Sunday, May 27, 2012
Psalms on Sunday: Psalm 1
Hello, everyone! Now that I've gone through the whole Bible with Scripture Sundays, I thought I'd start over with the Psalms and discuss one each Sunday. There are 150 Psalms, so I have enough material for the next three years! :-)
Psalm 1 is just six verses long, and it's all about contrasting a godly man (and the good things he will receive from God) with ungodly people and the trouble that will come to them. Here's the full Psalm in the King James version, copied from BibleGateway.com
1Blessed is the man that walketh not in the counsel of the ungodly, nor standeth in the way of sinners, nor sitteth in the seat of the scornful.
2 But his delight is in the law of the Lord; and in his law doth he meditate day and night.
3 And he shall be like a tree planted by the rivers of water, that bringeth forth his fruit in his season; his leaf also shall not wither; and whatsoever he doeth shall prosper.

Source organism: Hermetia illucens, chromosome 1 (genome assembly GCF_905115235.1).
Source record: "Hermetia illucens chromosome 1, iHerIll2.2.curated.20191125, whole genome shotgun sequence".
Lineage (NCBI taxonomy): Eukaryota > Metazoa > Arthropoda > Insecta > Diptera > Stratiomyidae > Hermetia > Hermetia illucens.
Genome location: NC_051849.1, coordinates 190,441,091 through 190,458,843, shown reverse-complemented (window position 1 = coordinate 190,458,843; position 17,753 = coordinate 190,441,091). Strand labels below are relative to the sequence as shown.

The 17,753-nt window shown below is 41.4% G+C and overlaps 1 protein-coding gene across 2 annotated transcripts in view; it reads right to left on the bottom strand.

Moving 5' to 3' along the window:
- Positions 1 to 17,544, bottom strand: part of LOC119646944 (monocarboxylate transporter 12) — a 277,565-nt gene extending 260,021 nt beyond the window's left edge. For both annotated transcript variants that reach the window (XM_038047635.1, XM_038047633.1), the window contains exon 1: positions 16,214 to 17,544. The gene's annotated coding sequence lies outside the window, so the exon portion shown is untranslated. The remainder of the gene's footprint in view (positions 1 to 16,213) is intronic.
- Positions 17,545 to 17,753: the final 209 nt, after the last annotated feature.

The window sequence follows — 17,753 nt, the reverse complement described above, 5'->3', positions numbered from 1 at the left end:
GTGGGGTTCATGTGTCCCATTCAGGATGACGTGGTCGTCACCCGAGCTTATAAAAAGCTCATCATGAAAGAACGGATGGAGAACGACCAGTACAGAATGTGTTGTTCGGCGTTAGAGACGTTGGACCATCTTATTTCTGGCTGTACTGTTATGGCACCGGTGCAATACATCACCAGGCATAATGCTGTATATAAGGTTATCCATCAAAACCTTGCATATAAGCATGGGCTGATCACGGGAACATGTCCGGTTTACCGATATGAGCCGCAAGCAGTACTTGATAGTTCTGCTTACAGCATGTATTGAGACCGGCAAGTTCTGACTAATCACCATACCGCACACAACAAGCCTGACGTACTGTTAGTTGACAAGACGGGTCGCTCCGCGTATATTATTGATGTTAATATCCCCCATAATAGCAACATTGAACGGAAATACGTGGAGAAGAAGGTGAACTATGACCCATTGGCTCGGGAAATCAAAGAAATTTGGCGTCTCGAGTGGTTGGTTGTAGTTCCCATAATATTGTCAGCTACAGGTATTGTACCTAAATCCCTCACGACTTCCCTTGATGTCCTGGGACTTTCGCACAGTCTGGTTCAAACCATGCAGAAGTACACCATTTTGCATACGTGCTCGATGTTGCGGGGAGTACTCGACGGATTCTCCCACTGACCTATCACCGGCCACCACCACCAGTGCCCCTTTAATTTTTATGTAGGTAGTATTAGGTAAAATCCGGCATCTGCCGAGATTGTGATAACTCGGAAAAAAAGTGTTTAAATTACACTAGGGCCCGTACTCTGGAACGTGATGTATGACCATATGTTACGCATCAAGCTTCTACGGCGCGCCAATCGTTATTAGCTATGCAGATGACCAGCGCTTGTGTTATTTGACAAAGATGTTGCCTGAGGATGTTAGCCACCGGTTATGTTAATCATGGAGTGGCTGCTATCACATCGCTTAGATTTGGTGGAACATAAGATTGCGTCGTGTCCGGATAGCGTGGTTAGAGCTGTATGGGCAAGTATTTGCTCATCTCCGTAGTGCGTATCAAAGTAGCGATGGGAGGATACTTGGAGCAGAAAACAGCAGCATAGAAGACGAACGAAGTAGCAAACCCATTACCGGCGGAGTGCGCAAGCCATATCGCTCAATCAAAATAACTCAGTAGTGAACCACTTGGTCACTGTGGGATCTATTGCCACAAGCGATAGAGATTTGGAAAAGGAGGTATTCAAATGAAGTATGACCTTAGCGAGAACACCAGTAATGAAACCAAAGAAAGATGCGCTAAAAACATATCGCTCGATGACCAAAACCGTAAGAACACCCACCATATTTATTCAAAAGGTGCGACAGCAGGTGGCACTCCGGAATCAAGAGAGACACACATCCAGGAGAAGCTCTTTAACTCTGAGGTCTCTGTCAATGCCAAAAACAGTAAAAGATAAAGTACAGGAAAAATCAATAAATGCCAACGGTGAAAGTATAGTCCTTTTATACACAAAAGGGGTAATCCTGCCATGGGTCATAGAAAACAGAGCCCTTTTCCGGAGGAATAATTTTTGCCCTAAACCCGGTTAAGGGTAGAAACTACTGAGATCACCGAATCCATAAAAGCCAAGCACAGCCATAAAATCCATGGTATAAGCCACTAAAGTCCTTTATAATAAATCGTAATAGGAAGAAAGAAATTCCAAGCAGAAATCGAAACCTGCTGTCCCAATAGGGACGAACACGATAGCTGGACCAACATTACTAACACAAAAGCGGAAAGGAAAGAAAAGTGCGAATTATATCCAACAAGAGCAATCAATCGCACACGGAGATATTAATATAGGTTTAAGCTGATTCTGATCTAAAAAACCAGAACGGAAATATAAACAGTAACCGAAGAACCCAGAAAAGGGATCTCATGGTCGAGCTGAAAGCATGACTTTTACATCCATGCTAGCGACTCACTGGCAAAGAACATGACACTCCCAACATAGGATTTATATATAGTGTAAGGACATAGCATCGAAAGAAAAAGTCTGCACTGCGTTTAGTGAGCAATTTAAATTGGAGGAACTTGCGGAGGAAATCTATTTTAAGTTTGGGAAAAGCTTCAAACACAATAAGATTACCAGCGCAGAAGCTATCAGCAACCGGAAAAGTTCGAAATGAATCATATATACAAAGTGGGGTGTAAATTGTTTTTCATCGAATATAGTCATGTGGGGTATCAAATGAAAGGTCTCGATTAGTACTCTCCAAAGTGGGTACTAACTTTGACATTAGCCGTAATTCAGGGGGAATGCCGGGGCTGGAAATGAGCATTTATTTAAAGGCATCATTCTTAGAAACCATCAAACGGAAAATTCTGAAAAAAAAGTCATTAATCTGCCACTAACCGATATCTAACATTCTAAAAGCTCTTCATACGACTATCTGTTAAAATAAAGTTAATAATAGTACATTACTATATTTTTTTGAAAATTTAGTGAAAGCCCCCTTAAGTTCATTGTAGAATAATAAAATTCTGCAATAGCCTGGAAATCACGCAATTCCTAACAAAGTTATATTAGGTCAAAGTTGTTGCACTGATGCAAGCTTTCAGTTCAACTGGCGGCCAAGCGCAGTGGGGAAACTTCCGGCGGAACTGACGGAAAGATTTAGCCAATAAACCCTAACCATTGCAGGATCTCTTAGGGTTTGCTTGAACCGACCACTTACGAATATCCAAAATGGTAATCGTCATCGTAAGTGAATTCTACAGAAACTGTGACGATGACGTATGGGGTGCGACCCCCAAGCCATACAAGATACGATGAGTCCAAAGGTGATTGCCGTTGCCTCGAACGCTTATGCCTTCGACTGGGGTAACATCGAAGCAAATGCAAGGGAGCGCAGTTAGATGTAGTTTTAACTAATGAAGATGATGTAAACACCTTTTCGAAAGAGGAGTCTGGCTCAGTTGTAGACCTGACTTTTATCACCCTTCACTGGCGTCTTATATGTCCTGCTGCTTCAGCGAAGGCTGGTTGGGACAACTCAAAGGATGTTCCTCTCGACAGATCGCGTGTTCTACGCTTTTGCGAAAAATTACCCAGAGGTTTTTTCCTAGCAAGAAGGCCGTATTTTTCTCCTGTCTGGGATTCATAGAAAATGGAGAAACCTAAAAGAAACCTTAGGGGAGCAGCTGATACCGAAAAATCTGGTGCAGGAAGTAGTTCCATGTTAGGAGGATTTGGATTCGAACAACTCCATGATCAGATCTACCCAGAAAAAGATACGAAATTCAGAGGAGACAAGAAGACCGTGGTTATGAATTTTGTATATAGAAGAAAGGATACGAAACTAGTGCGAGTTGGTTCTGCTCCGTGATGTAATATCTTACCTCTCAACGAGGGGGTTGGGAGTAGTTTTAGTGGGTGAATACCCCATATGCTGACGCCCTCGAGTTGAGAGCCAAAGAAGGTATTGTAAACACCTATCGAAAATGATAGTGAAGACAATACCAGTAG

4 The ungodly are not so: but are like the chaff which the wind driveth away.
5 Therefore the ungodly shall not stand in the judgment, nor sinners in the congregation of the righteous.
6 For the Lord knoweth the way of the righteous: but the way of the ungodly shall perish.
So we've got nature metaphors going on, here. The "godly man" is compared to a very specific type of tree, a flourishing tree planted near a water source. The tree produces fruit and it's untouched by rot or blight, so this makes for a lovely image. The "ungodly" get a nature metaphor as well, but they are compares to wheat chaff, a waste product that can't be eaten by people--it's essentially useless. While the tree is rooted securely in one spot, the chaff has no root and can be blown around by a breeze.
The breakdown of the Psalm reads almost like a well-written public speech: the main point of the psalm is discussing the godly man, but as a secondary point, the writer wants to contrast the godly to the ungodly. So the first three verses establish what the godly man is like, the next two focus on the ungodly, then the final verse strongly contrasts the two types of people.
The godly man isn't just contrasted to the ungodly, either; in verse 1, he's shown as someone who totally avoids their influence. He doesn't listen to their advice, hang around them, or join in with their scorning and mocking. Instead, he takes his joy in following God and thinking about God's word.